Camping is to be allowed at West Dean Estate for the first time in its history as part of a new three-day festival to mark its 40th anniversary.
Called simply West Dean Festival, the event will be based around making and creating and is billed as a ‘magical escape for all the family’ where people can enter ‘a world of mysterious and engaging flights of fancy’.
Organisers promise a ‘cross-generational celebration’ of music, performance, storytelling and creative making and the new event would run from midday on August 26 until August 29.
People will be allowed to bring their own tents or indulge in upmarket camping known as ‘glamping’ with teepees and yurts available to hire.
College principal Robert Pulley said the aim was to create a small and intimate festival attracting between 2,000 and 3,000 over the weekend, with 1,500 people camping.
He said the festival’s ethos was to bring the college’s reputation for its short courses to a wider audience and to involve the community.
“Making has been at the heart of what we do for the past 40 years and is a central part of the reason why Edward James set the place up,” he said. “Although there is a renewed interest in making in all it’s forms, it’s been part of everyday life here for us.
“Bringing the college and the estate together is the primary reason for developing this, it is bringing the two sides of the foundation together in a celebration of what we do.”
The festival will comprise three key areas: textiles, art and word and 3D making, where festival-goers can take part in a variety of one-hour or whole day workshops including jewellery making, book binding and making, poetry and papier mache, with plenty of opportunities for children to take part in performances and workshops.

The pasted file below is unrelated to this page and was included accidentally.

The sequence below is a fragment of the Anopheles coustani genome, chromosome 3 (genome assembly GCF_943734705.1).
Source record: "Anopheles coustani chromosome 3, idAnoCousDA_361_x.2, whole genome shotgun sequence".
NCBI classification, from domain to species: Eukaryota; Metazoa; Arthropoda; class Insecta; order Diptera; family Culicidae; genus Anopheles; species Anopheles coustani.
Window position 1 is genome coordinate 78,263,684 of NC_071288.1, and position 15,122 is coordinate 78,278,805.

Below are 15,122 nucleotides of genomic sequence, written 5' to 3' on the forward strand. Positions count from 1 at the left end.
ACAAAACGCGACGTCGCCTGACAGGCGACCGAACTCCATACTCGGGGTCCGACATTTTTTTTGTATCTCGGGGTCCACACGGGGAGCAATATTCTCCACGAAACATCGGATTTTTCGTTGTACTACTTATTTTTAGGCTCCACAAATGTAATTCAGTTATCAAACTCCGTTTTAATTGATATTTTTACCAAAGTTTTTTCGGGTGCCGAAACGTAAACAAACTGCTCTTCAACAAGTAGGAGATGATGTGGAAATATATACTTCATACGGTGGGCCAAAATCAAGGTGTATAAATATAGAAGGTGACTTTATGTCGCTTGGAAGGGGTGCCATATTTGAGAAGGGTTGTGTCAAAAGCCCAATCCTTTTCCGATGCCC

All the action will take place on the grass area in front of the college, and will include music performances, which are being organised by Marlon Richards, the son of Keith Richards.
Other people involved in devising the programme include Greg and Kate Mosse and the college’s head of short courses, Alison Baxter.
Mr Pulley said the festival had been two years in the making, well before he was aware of last year’s Vintage at Goodwood, and was based on the model of the Port Elliot Festival in Cornwall which he was introduced to through his friend Marlon Richards.
“We know people love coming here and we have had people saying it would be wonderful to come here and camp and so we have developed something which will allow people to come here and spend the weekend enjoying this beautiful place,” said Mr Pulley. “Here at the college we have 5,000 short-course students every year who enjoy this place and this is much more accessible.”
He said the idea of involving the three generations was very important and as part of this the college was working with West Dean Primary School on several projects.
Mr Pulley said there was a real buzz about the event which involved a great team of people. He said everyone had been very inspired by the estate’s founder and his ideas.
For details www.westdean.org.uk